This rule might compel higher tax payments if the inherited IRA is substantial and the child is in their highest-earning years.

In conclusion, spousal and minor children beneficiaries have unique yet distinct provisions regarding the inheritance of IRAs. 

The best approach, however, can vary depending on personal circumstances and, therefore, it’s recommended to seek professional advice to navigate the complexities of IRA inheritance.

Options for Inherited IRA Beneficiaries

Beneficiaries typically have several options available to them upon inheriting IRA assets. They may choose to take a lump-sum distribution, which could lead to a significant taxable event. 

Alternatively, they can transfer the assets into an inherited IRA account – a move that may help manage tax burdens more effectively. 

Beneficiaries must also be aware of the deadlines by which certain decisions must be made, to avoid unwanted penalties.

Required Minimum Distributions

Understanding Required Minimum Distributions (RMDs)

Required minimum distributions are the minimum amounts that a beneficiary must withdraw from the inherited IRA each year. 

The rules around RMDs can be complex and are influenced by factors such as the beneficiary’s relationship to the deceased and the age at which the original IRA owner passed away. 

It’s critical for beneficiaries to comprehend these rules to ensure compliance and to plan for their tax situation.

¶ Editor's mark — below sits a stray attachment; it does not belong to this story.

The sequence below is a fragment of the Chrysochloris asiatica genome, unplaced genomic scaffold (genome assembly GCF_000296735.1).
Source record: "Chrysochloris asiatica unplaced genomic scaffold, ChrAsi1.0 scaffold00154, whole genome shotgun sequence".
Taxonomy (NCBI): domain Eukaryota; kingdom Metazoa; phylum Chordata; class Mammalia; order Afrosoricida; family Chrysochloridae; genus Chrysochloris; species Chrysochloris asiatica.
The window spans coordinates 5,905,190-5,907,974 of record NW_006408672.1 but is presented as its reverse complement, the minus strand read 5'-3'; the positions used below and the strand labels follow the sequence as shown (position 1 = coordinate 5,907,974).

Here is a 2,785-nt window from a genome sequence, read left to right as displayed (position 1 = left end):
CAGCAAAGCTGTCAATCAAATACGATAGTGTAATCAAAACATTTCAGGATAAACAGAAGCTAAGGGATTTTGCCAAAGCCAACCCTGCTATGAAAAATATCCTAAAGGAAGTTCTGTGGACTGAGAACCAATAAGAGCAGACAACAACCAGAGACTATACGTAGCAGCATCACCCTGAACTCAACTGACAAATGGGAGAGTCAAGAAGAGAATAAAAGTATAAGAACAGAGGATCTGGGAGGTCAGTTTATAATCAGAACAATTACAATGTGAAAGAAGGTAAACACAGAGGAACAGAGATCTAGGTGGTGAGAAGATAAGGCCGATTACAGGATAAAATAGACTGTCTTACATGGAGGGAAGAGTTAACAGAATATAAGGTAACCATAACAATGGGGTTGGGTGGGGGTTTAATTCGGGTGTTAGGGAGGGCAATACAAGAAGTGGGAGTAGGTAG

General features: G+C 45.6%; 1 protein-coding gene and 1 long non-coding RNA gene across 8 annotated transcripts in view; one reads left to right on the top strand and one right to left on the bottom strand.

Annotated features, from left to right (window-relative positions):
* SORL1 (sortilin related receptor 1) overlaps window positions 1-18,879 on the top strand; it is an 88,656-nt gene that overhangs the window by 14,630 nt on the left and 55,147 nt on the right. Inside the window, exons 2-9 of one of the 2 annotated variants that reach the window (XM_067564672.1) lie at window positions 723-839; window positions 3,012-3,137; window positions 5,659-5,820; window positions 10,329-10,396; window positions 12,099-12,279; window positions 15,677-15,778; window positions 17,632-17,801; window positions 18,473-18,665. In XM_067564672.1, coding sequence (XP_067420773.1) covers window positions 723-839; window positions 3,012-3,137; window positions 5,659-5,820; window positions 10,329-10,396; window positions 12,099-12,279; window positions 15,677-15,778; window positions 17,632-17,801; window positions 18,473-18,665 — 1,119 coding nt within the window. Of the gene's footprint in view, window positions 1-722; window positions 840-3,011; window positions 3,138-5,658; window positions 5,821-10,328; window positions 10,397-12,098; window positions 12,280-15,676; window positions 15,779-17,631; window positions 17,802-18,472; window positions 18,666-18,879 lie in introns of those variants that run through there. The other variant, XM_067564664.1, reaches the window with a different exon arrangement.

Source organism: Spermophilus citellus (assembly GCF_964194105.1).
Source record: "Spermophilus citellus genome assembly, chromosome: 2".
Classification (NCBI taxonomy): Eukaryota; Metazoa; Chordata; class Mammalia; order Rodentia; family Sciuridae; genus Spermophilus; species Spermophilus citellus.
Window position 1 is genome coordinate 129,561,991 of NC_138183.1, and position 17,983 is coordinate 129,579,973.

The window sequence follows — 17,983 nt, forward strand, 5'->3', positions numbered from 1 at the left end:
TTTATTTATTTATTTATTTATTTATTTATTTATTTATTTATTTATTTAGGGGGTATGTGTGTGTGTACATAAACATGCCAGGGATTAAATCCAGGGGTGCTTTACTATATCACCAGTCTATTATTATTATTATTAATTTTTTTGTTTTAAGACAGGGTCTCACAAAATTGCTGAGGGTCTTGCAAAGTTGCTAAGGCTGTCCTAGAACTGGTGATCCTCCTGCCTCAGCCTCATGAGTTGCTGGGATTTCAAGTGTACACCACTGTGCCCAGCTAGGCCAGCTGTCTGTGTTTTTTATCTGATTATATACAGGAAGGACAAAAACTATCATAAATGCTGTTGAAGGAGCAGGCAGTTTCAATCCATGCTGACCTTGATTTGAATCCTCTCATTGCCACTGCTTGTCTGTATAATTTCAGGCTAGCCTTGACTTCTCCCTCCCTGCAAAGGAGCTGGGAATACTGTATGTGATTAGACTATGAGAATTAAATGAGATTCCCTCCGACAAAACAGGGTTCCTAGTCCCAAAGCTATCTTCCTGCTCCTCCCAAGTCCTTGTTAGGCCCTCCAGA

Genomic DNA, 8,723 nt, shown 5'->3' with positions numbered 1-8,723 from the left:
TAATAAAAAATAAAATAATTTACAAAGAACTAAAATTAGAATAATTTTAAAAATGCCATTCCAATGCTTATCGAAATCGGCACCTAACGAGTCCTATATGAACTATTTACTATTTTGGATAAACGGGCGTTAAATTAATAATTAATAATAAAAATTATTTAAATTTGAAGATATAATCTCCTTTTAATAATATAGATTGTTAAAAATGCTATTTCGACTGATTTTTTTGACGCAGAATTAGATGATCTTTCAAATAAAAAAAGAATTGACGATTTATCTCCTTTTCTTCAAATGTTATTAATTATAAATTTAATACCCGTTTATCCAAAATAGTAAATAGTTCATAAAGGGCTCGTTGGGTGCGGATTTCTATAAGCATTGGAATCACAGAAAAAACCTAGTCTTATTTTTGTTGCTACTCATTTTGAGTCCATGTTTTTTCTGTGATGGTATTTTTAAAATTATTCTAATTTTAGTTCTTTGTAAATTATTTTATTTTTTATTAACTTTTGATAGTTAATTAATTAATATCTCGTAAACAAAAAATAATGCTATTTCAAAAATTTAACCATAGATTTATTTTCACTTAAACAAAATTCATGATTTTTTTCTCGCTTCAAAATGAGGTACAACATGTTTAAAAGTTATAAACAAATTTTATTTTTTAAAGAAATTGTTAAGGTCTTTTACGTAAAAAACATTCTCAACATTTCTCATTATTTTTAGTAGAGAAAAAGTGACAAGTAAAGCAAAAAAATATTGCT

Tax Implications of Inheriting an IRA

The tax treatment of inherited IRAs is an intricate area and hinges on the type of IRA inherited and the beneficiary’s decisions. Traditional IRAs usually come with deferred taxes, which the beneficiary will need to pay upon distribution. 

Roth IRAs, on the other hand, have already been taxed, and therefore distributions are often tax-free. Beneficiaries must report distributions when they file taxes and should understand the impacts of their decisions on their tax obligations.

How to Manage an Inherited IRA?

Beneficiaries should approach managing an inherited IRA with a strategy that aligns with their financial goals. This often involves deciding on investments within the account and considering how the inherited IRA fits into their broader financial plan. 

Professional advice can be crucial here, as beneficiaries navigate the growth potential and tax implications of their inherited assets.

Frequently Asked Questions

Can I avoid paying taxes on an inherited IRA?

Taxes on an inherited IRA cannot typically be avoided, but with careful planning, the tax impact can be managed.

What happens if I don’t take RMDs from an inherited IRA?

Failing to take RMDs can result in a penalty of up to 50% of the amount that should have been withdrawn.

Can I roll an inherited IRA into my own IRA?

Non-spouse beneficiaries cannot roll an inherited IRA into their own IRA. Spousal beneficiaries do have options to combine the assets with their own retirement accounts, subject to certain rules.


As beneficiaries navigate the complexities of inherited IRAs, it’s essential to remember that they hold more than just financial value – they represent a part of someone’s legacy. 

A solid grasp of the rules and implications can ensure that beneficiaries honor the original owner’s wishes while also making prudent decisions for their financial future.